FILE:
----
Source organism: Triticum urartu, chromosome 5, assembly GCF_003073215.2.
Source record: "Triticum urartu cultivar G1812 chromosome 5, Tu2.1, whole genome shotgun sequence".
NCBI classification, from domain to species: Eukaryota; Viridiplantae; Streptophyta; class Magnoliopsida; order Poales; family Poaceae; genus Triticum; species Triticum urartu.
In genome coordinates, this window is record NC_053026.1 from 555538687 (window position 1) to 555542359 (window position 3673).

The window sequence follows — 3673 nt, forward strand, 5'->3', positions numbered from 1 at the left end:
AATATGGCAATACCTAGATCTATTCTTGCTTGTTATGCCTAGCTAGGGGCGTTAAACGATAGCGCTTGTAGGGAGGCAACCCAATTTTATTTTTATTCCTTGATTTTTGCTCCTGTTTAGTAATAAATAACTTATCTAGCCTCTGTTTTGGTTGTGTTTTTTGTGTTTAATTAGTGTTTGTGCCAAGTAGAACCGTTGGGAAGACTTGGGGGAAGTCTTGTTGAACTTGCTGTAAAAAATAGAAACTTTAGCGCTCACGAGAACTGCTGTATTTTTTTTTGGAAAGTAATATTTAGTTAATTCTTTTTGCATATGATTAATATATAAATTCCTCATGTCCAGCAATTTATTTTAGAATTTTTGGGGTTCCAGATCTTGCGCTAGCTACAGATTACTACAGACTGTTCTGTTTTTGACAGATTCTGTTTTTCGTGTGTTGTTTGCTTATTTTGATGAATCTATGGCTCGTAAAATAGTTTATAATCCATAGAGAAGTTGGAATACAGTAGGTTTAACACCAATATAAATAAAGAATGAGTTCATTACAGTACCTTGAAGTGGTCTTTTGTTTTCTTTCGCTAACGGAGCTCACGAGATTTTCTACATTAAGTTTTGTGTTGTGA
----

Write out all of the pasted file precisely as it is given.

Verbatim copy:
Source organism: Triticum urartu, chromosome 5, assembly GCF_003073215.2.
Source record: "Triticum urartu cultivar G1812 chromosome 5, Tu2.1, whole genome shotgun sequence".
NCBI classification, from domain to species: Eukaryota; Viridiplantae; Streptophyta; class Magnoliopsida; order Poales; family Poaceae; genus Triticum; species Triticum urartu.
In genome coordinates, this window is record NC_053026.1 from 555538687 (window position 1) to 555542359 (window position 3673).

The window sequence follows — 3673 nt, forward strand, 5'->3', positions numbered from 1 at the left end:
AATATGGCAATACCTAGATCTATTCTTGCTTGTTATGCCTAGCTAGGGGCGTTAAACGATAGCGCTTGTAGGGAGGCAACCCAATTTTATTTTTATTCCTTGATTTTTGCTCCTGTTTAGTAATAAATAACTTATCTAGCCTCTGTTTTGGTTGTGTTTTTTGTGTTTAATTAGTGTTTGTGCCAAGTAGAACCGTTGGGAAGACTTGGGGGAAGTCTTGTTGAACTTGCTGTAAAAAATAGAAACTTTAGCGCTCACGAGAACTGCTGTATTTTTTTTTGGAAAGTAATATTTAGTTAATTCTTTTTGCATATGATTAATATATAAATTCCTCATGTCCAGCAATTTATTTTAGAATTTTTGGGGTTCCAGATCTTGCGCTAGCTACAGATTACTACAGACTGTTCTGTTTTTGACAGATTCTGTTTTTCGTGTGTTGTTTGCTTATTTTGATGAATCTATGGCTCGTAAAATAGTTTATAATCCATAGAGAAGTTGGAATACAGTAGGTTTAACACCAATATAAATAAAGAATGAGTTCATTACAGTACCTTGAAGTGGTCTTTTGTTTTCTTTCGCTAACGGAGCTCACGAGATTTTCTACATTAAGTTTTGTGTTGTGA